STARKVILLE — Mississippi State knew what defensive look was coming.
With the Bulldogs trailing by a point with 6 seconds remaining out of a timeout on its own end of the court, Texas A&M deployed a suffocating full-court press. It was a defensive alignment that was utilized for much of Wednesday’s contest and disoriented the Bulldogs the majority of the second half.
Buzz Williams utilized the press to throw MSU out of whack one final time in a crushing 56-55 loss at Humphrey Coliseum.
On the final possession, D.J. Stewart, one of the Southeastern Conference’s leading scorers, caught the inbounds pass and was instantly swarmed near halfcourt. With the clock ticking down to 3 seconds, Stewart fired a pass to freshman point guard Deivon Smith near the top of the key, who immediately noticed a cutting Tolu Smith. The pass-first point guard fired a rocket to the 6-foot-10 forward, but the pass was harmlessly deflected out of bounds as time expired, ending all hopes of salvaging a victory. MSU coach Ben Howland later lamented his talented freshman should have taken a would-be game-winning shot.
“We were looking to get it to one of (Iverson Molinar or Stewart) and have them attack as quickly as they could,” Howland said of the final possession. “D.J. did that: He got it to Deivon in the middle, which is good. He should have shot the ball in that situation because he had a shot. I thought we needed (Deivon) in there in case we couldn’t get it to either Iverson or D.J. we could get (the ball) up quick. We had a chance to have a good look there; we just couldn’t get it.”
With the ball swatted into the tunnel where the visiting locker room resides, MSU players could only look around deflated. A one-time 13-point lead had evaporated. A paltry 34.8 second-half shooting percentage and 15 turnovers derailed what was appearing to be another monumental win, what instead could be a crushing defeat big picture wise for the team’s NCAA tournament at-large chances.
“I bet half of those (turnovers) were against the press; that’s totally on me, and I take full responsibility for it,” Howland said.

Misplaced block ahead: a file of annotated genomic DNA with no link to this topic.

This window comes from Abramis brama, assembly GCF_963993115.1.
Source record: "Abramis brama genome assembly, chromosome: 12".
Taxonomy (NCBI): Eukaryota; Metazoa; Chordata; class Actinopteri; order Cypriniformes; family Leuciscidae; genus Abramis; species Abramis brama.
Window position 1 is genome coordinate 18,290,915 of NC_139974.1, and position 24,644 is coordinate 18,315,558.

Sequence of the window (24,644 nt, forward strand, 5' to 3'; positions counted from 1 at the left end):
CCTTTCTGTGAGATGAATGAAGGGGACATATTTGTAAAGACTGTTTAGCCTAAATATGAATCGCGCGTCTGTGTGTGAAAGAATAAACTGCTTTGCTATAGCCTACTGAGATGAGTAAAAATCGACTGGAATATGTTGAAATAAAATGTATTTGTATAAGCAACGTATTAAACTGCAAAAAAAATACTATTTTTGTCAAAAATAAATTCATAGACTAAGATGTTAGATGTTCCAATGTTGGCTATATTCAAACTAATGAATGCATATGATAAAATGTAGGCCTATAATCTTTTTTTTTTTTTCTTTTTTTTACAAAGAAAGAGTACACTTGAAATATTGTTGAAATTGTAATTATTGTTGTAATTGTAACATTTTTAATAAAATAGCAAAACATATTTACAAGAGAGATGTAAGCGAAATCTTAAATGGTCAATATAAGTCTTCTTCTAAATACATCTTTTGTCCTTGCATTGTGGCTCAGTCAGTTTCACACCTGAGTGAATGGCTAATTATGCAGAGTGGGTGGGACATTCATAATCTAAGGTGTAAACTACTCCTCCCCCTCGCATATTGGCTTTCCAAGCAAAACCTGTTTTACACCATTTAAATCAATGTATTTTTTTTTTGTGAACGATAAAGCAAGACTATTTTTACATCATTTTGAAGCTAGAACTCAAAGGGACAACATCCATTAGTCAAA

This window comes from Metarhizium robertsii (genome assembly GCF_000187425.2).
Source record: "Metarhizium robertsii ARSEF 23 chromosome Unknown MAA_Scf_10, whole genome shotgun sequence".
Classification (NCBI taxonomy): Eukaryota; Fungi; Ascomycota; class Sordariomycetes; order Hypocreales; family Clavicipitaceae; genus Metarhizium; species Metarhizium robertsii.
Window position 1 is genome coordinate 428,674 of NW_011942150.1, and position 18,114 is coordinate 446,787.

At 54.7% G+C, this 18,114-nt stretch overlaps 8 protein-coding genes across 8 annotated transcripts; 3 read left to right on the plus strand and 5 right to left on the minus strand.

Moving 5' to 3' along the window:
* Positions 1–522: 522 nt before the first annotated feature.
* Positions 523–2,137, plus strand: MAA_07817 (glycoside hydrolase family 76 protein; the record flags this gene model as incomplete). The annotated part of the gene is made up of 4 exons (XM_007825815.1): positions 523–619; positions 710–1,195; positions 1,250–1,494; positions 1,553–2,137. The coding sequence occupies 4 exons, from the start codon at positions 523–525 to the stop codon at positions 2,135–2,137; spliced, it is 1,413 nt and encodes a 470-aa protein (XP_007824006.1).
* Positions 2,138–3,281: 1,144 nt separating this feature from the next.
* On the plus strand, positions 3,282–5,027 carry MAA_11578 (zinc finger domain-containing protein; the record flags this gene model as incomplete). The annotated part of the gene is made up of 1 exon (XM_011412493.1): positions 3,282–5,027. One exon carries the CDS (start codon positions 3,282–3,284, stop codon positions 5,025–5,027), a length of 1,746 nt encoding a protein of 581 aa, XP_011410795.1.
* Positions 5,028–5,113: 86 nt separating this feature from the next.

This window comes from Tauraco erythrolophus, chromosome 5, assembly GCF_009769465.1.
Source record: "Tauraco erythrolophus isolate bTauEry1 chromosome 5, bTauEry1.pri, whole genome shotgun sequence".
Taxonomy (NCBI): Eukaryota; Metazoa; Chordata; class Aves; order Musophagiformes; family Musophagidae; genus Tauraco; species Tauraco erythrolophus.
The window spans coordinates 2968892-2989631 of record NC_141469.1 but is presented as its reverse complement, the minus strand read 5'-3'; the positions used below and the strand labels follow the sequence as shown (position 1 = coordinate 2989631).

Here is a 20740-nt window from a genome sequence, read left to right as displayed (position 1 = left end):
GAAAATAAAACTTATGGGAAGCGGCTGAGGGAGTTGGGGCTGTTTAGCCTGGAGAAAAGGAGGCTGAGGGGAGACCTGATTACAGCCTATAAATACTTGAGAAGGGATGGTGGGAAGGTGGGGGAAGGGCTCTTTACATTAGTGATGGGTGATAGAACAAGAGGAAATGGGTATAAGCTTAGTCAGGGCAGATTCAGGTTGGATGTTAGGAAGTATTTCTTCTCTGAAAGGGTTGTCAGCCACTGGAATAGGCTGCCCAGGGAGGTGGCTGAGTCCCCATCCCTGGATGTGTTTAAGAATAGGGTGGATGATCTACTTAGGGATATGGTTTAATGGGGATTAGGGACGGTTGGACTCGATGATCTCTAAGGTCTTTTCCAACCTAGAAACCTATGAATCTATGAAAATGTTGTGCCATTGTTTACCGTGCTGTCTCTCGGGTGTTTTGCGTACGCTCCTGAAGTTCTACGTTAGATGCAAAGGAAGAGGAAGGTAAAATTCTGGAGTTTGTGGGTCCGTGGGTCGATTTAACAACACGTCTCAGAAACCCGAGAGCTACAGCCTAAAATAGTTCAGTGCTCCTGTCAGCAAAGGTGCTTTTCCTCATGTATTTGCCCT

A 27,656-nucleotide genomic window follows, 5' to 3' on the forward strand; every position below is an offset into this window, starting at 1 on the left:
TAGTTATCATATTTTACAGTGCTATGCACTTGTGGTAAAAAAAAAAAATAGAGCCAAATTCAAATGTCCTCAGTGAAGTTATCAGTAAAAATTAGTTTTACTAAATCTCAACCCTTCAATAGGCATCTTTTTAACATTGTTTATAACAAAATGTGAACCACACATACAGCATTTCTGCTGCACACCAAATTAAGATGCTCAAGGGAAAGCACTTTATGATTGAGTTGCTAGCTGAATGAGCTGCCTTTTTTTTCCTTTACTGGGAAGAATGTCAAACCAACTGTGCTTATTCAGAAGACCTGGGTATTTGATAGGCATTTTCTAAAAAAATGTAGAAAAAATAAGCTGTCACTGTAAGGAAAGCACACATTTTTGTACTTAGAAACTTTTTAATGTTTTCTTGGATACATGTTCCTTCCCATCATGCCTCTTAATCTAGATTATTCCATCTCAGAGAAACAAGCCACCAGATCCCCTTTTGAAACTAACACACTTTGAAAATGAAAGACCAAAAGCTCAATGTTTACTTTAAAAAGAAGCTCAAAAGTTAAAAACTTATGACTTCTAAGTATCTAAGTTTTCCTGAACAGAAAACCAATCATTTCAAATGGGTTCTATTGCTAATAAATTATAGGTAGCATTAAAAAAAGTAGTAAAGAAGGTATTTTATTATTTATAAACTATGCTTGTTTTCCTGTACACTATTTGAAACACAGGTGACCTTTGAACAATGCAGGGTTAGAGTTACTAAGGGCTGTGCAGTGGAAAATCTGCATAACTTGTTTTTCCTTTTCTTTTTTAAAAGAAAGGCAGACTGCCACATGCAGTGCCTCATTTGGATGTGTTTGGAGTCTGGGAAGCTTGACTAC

Wednesday’s loss was a single game, but it was a defeat to a Texas A&M (7-4, 2-3 SEC) team that had struggled away from College Station and lost by double digits in all three of its Southeastern Conference defeats.
“I thought the key to the game was our attack of the press,” Howland said. “Their press got better the second half, and we got a little fatigued. What we were doing was a little too tentative; we have a press offense that we never hurt them in.”
MSU (8-5, 3-2) was without the services of Javian Davis, who missed his third straight game for an undisclosed reason, and the Bulldogs only deployed eight players in their rotation. Stewart and Tolu Smith played 37 minutes apiece, while Iverson Molinar put in 36. Meanwhile, Texas A&M utilized 13 players in the first half alone.
“I have to use our bench better, because I thought they really wore us down,” Howland said.
In a game that featured two offenses ranked near the bottom of the nation in offensive tempo, MSU went on a nearly 6-minute scoring drought early in the second half, watching its 13-point second half lead disappear.
Texas A&M eventually took its first lead since the opening minutes with 2:36 remaining, then stretched the advantage to four points with a minute and a half left. Jalen Johnson cut the deficit in half on the next MSU possession, then had a chance to tie the contest with less than a minute after Jonathan Aku nearly put the Louisiana transfer in a chokehold en route to getting called for a flagrant foul. Nevertheless, Johnson only converted 1 of 2 free throws, and Tolu Smith’s go-ahead shot clanked off the rim on the ensuing possession.
“I saw them reading (the play) from behind, so I had to make a read to the middle,” Tolu Smith said of his go-ahead attempt. “It was a good read; obviously, the pass just went in and out.”
Electing not to foul despite a 6-second difference between the shot and game clocks, Howland’s defense suffocated Texas A&M to the point where it couldn’t get a shot off, giving the Bulldogs one final possession.
Alas, the Bulldogs will be left wondering what could have been.
Molinar had a team-high 16 points for the Bulldogs on a 6-of-11 shooting performance. Stewart, who has carried MSU for most of this season, had a performance he’d rather soon forget, scoring nine points but only shooting 3 of 14 and committing a team-high five turnovers
“What (Texas A&M does) is sit in the gaps so much,” Howland said. “Every time he drove, they had a guy that was helping off someone else. He got called for two offensive fouls because he wasn’t coming to a stop. That’s what they force you to do in those gaps.”
MSU is back in action at 3 p.m. Saturday against Florida at Humphrey Coliseum.
Hodge is the former sports editor for The Dispatch.